424 Diesel fuel quality issues

4.2.4.1 Contaminants

Diesel fuel contaminants can be divided into three general categories: (1) those originating as foreign materials and introduced into the fuel such as dust, dirt, rust, and water; (2) Those produced in the fuel through biological activity of bacteria, yeast, and fungi; and (3) those produced by fuel degradation such as gums and sediments. This latter category relates to fuel stability and is discussed as a separate section.

Dust, dirt, and rust can be controlled by rigorously enforced standards for cleanliness in fuel transport, storage, and utilization. Regular cleaning of fuel tanks and supply lines can minimize the potential for damage from these sources.

Water can cause corrosion of fuel storage tanks and fuel injection system components. It contributes to fuel degradation and microbial growth. Water most often enters the fuel tank as condensate from moist air entering through vents. Many fuel storage tanks have condensed water at the bottom, and this water should be removed regularly. When the water cannot be removed, the fuel should be treated with a biocide and fuel should not be drawn from the bottom of the tank.

Diesel fuel can be contaminated with microbial growth. Species such as cladosporium resinae and Candida tropicalis have been frequently observed in diesel fuel samples. These microbes, consisting of both aerobic and anaerobic bacteria as well as yeast and fungi, require water and are generally found at the fuel-water interface. They are usually controllable by eliminating any free water. Microbes can also be controlled by adding biocides to the fuel or to the water at the bottom of the tank, but good housekeeping practices can minimize water contamination. This latter approach is preferred.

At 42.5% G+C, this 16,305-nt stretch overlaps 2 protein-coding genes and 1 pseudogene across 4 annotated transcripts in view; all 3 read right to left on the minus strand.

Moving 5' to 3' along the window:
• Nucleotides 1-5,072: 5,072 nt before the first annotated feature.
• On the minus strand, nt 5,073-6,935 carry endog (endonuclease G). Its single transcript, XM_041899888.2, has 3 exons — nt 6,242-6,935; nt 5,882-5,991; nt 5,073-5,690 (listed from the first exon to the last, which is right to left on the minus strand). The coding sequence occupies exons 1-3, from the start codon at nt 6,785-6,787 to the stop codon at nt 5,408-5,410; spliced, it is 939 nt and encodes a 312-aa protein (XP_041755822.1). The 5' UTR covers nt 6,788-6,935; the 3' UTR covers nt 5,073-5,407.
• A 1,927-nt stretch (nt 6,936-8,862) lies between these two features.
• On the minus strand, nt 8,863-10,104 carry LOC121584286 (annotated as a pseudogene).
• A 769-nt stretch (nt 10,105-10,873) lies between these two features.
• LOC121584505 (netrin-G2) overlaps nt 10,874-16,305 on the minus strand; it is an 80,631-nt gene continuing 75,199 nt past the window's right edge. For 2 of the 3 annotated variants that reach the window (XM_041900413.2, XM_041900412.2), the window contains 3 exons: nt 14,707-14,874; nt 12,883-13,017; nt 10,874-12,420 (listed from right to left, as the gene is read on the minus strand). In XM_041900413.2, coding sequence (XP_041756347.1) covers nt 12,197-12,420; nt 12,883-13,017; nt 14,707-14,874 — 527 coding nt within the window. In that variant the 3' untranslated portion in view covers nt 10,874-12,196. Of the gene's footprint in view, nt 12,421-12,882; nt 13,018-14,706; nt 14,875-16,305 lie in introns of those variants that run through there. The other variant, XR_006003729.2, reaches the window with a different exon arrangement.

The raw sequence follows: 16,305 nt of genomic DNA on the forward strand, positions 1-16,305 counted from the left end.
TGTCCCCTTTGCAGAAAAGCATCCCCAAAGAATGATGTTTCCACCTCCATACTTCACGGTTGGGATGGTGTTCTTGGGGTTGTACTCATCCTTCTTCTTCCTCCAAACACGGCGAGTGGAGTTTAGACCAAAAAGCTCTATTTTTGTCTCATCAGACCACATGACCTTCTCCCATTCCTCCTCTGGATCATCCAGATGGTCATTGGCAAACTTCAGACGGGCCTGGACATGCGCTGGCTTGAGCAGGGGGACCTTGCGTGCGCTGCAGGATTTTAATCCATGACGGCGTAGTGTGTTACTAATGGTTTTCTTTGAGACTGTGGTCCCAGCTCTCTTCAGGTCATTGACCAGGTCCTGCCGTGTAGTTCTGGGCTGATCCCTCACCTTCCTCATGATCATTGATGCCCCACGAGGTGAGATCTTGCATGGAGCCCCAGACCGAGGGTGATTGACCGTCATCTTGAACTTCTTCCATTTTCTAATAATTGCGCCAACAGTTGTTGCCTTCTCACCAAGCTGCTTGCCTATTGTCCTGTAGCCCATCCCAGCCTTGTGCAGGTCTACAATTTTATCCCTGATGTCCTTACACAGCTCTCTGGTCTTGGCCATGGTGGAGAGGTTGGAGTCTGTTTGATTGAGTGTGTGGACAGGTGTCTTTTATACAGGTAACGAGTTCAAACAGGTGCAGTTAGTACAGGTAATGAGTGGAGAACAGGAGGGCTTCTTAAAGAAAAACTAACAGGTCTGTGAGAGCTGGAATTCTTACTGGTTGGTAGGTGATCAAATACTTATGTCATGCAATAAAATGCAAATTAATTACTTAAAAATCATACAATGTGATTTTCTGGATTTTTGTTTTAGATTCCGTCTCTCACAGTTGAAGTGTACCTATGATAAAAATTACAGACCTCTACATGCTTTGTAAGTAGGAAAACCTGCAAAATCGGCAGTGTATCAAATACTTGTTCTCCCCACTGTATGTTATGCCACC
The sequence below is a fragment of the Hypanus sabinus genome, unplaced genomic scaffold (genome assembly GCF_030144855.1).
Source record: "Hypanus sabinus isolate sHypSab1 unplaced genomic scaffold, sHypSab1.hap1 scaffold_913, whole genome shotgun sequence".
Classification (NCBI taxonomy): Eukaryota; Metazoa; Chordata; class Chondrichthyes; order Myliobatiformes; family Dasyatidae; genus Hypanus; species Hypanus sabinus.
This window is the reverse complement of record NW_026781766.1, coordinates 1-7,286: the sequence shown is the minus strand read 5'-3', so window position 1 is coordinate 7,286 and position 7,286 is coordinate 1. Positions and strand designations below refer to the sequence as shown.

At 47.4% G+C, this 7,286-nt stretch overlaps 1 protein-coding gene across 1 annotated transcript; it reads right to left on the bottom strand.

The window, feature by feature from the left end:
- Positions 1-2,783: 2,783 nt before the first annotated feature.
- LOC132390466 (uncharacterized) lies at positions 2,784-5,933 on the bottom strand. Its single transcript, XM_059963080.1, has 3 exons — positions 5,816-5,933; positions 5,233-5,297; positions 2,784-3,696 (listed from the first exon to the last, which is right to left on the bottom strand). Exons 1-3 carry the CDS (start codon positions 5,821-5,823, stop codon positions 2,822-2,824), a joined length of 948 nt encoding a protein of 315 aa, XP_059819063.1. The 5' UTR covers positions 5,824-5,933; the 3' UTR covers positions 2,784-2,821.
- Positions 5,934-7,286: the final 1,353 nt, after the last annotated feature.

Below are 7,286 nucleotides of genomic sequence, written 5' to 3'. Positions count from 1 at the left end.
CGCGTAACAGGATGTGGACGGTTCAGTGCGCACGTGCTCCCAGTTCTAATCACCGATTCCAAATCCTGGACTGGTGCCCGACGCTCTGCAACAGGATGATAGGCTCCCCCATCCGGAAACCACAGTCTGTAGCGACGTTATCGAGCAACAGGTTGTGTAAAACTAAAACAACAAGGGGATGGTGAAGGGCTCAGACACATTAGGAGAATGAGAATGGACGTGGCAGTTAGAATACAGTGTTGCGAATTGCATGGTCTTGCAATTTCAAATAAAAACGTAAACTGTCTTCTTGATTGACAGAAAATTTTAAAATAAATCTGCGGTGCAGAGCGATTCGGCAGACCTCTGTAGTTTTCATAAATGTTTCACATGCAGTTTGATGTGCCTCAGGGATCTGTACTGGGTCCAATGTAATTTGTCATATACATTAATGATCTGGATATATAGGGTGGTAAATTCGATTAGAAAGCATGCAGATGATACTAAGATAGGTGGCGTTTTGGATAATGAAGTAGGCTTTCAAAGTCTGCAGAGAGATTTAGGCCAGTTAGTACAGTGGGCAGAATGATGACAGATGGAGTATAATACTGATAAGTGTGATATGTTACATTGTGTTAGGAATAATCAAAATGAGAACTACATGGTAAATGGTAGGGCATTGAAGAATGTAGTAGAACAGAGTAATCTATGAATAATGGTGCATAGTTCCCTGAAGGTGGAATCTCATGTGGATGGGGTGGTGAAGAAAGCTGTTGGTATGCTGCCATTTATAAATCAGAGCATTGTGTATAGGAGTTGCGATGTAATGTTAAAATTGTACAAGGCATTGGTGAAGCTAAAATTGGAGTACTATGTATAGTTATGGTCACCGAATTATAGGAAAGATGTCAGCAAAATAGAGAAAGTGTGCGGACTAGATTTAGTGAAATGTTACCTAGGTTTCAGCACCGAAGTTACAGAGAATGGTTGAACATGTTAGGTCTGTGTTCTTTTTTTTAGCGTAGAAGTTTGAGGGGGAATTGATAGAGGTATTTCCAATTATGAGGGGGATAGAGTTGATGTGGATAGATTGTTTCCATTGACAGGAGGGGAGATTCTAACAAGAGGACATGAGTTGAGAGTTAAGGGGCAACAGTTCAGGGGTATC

4.2.4.2 Fuel stability

When diesel fuel is subjected to air at elevated temperatures for extended times, it undergoes chemical changes that alter its colour from light yellow to dark brown or black. It also forms gum and other sediments. Gum may be either soluble gum, which is indicated by darkening of the fuel, or insoluble gum, which precipitates from the fuel and deposits on exposed surfaces. The processes that form gum are not well understood but may involve the formation of radicals by heating or catalytic action of transition metals such as Fe, Cu, and Mn. These radicals react with oxygen to form peroxides that combine to form gum particles that can plug fuel filters and cause sticking of fuel pumps, injectors, and governor components34. The presence of water can aggravate gum plugging of fuel filters by converting a reduction in fuel flow into a completely plugged filter34.

Peroxides and hydroperoxides can form in diesel fuel and can actively attack elastomers that are normally compatible with diesel fuel. Antioxidants such as hindered phenols and amines effectively prevent peroxide buildup although they may produce colorbodies as they consume peroxides. Metal deactivators are also sometimes added to diesel fuel. They function by converting any trace metal salts, which could catalyse fuel oxidation, into chelates that have no catalytic effect.

ASTM Test Methods D3241, Thermal Oxidation Stability of Aviation Turbine Fuels (JFTOT Procedure), and D2274, Oxidation Stability of Distillate Fuel Oil, can be used to characterize a fuel's stability and the effectiveness of additives.

0 0

Post a comment